Nanocrystals - materials at the nanometer scale - have many interesting electronic and optical properties. Recently, there has been some debate about the change in optical properties of silicon nanocrystals when these crystals are made smaller. By revisiting previously obtained results, the group of IoP-researcher Tom Gregorkiewicz has now been able to settle this debate. Their findings were published in Nature Nanotechnology this week.
Techniques such as single-dot absorption spectroscopy and atomistic pseudopotential theory have brought forward the general understanding of optical properties for so-called indirect-bandgap nanoscale semiconductors. Very recently, the Chinese/Swedish/American group of J.-W. Luo et al. has revived the interest of the scientific community over a research article published in 2010 in the Nature Nanotechnology journal by the group of Prof. Tom Gregorkiewicz at the UvA, predicting that ‘the long sought intrinsic direct band transition’ in silicon nanocrystals cannot be achieved by merely reducing the nanocrystal size.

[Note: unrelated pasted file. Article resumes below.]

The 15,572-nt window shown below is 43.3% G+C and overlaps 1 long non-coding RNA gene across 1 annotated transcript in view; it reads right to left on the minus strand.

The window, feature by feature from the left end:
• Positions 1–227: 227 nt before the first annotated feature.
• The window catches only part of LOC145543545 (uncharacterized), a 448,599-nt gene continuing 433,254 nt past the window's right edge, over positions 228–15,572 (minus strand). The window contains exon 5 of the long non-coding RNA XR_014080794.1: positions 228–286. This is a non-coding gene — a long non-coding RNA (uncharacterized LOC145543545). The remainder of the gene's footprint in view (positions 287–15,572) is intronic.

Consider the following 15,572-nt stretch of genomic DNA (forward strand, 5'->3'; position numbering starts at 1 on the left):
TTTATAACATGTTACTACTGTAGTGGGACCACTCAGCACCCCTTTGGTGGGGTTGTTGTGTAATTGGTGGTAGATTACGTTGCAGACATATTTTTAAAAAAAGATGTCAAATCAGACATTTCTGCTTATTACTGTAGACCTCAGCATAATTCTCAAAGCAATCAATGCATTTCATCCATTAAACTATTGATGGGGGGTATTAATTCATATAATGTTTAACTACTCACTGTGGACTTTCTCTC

Following this claim, the UvA research group revisited their original experimental findings from 2010 and cross-checked them with the novel numerical predictions, finding that those were not only in perfect agreement, but also provided a surprisingly good explanation of the simultaneously measured light emission efficiency of silicon nanocrystals.
Interestingly, this intense correspondence enabled a deeper understanding of the electronic structure of silicon nanocrystals. The findings were published as a Correspondence in this week's issue of Nature Nanotechnology.
Reply to ‘Absence of redshift in the direct bandgap of silicon nanocrystals with reduced size’, W. de Boer, D. Timmerman, I. Yassievich, A. Capretti and T. Gregorkiewicz, Nature Nanotechnology.